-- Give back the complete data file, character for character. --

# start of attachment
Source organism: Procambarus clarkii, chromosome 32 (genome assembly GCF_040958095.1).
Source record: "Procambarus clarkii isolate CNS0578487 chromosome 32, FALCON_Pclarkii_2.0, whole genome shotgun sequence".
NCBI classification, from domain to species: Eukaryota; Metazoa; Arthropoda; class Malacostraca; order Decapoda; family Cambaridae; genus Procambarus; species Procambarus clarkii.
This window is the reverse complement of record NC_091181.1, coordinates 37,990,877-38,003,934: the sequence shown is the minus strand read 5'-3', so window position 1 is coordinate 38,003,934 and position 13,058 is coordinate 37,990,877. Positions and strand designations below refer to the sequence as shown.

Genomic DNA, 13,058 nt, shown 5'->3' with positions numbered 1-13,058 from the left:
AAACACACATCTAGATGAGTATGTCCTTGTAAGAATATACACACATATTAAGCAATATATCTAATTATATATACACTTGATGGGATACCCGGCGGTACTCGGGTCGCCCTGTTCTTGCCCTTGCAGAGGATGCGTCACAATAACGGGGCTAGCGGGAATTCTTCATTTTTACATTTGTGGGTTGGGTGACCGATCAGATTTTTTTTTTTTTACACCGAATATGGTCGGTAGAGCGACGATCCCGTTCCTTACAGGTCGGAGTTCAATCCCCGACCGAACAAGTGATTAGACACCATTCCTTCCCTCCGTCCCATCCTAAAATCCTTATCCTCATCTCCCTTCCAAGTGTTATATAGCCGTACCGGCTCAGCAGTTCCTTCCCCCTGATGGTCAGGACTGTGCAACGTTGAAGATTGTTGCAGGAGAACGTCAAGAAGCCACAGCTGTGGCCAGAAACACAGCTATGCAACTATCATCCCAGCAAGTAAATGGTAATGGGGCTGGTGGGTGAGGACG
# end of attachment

Source organism: Procambarus clarkii, chromosome 32 (genome assembly GCF_040958095.1).
Source record: "Procambarus clarkii isolate CNS0578487 chromosome 32, FALCON_Pclarkii_2.0, whole genome shotgun sequence".
NCBI classification, from domain to species: Eukaryota; Metazoa; Arthropoda; class Malacostraca; order Decapoda; family Cambaridae; genus Procambarus; species Procambarus clarkii.
This window is the reverse complement of record NC_091181.1, coordinates 37,990,877-38,003,934: the sequence shown is the minus strand read 5'-3', so window position 1 is coordinate 38,003,934 and position 13,058 is coordinate 37,990,877. Positions and strand designations below refer to the sequence as shown.

Genomic DNA, 13,058 nt, shown 5'->3' with positions numbered 1-13,058 from the left:
AAACACACATCTAGATGAGTATGTCCTTGTAAGAATATACACACATATTAAGCAATATATCTAATTATATATACACTTGATGGGATACCCGGCGGTACTCGGGTCGCCCTGTTCTTGCCCTTGCAGAGGATGCGTCACAATAACGGGGCTAGCGGGAATTCTTCATTTTTACATTTGTGGGTTGGGTGACCGATCAGATTTTTTTTTTTTTACACCGAATATGGTCGGTAGAGCGACGATCCCGTTCCTTACAGGTCGGAGTTCAATCCCCGACCGAACAAGTGATTAGACACCATTCCTTCCCTCCGTCCCATCCTAAAATCCTTATCCTCATCTCCCTTCCAAGTGTTATATAGCCGTACCGGCTCAGCAGTTCCTTCCCCCTGATGGTCAGGACTGTGCAACGTTGAAGATTGTTGCAGGAGAACGTCAAGAAGCCACAGCTGTGGCCAGAAACACAGCTATGCAACTATCATCCCAGCAAGTAAATGGTAATGGGGCTGGTGGGTGAGGACG